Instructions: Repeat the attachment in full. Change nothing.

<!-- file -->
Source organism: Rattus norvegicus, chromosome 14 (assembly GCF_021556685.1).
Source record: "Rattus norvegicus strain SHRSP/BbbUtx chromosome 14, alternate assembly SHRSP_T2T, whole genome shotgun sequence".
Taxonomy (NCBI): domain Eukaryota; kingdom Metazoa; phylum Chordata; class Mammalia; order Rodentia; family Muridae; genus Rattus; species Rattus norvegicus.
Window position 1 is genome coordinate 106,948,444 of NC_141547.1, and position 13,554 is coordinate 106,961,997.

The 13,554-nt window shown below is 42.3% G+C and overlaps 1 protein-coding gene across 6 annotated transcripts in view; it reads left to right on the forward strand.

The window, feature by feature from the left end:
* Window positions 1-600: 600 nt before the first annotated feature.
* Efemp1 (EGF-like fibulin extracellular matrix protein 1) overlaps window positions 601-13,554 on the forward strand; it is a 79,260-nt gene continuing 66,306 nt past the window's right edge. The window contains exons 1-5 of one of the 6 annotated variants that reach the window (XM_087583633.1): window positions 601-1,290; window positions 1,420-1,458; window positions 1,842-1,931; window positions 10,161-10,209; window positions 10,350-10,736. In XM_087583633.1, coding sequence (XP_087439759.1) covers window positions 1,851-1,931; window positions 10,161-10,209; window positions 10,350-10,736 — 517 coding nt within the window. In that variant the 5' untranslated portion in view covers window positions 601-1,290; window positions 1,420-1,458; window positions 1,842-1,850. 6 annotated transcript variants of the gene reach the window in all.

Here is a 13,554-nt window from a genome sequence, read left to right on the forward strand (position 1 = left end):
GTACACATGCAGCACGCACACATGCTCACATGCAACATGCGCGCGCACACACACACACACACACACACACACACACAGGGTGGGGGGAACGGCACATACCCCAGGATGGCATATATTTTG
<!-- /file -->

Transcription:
Source organism: Rattus norvegicus, chromosome 14 (assembly GCF_021556685.1).
Source record: "Rattus norvegicus strain SHRSP/BbbUtx chromosome 14, alternate assembly SHRSP_T2T, whole genome shotgun sequence".
Taxonomy (NCBI): domain Eukaryota; kingdom Metazoa; phylum Chordata; class Mammalia; order Rodentia; family Muridae; genus Rattus; species Rattus norvegicus.
Window position 1 is genome coordinate 106,948,444 of NC_141547.1, and position 13,554 is coordinate 106,961,997.

The 13,554-nt window shown below is 42.3% G+C and overlaps 1 protein-coding gene across 6 annotated transcripts in view; it reads left to right on the forward strand.

The window, feature by feature from the left end:
* Window positions 1-600: 600 nt before the first annotated feature.
* Efemp1 (EGF-like fibulin extracellular matrix protein 1) overlaps window positions 601-13,554 on the forward strand; it is a 79,260-nt gene continuing 66,306 nt past the window's right edge. The window contains exons 1-5 of one of the 6 annotated variants that reach the window (XM_087583633.1): window positions 601-1,290; window positions 1,420-1,458; window positions 1,842-1,931; window positions 10,161-10,209; window positions 10,350-10,736. In XM_087583633.1, coding sequence (XP_087439759.1) covers window positions 1,851-1,931; window positions 10,161-10,209; window positions 10,350-10,736 — 517 coding nt within the window. In that variant the 5' untranslated portion in view covers window positions 601-1,290; window positions 1,420-1,458; window positions 1,842-1,850. 6 annotated transcript variants of the gene reach the window in all.

Here is a 13,554-nt window from a genome sequence, read left to right on the forward strand (position 1 = left end):
GTACACATGCAGCACGCACACATGCTCACATGCAACATGCGCGCGCACACACACACACACACACACACACACACACAGGGTGGGGGGAACGGCACATACCCCAGGATGGCATATATTTTG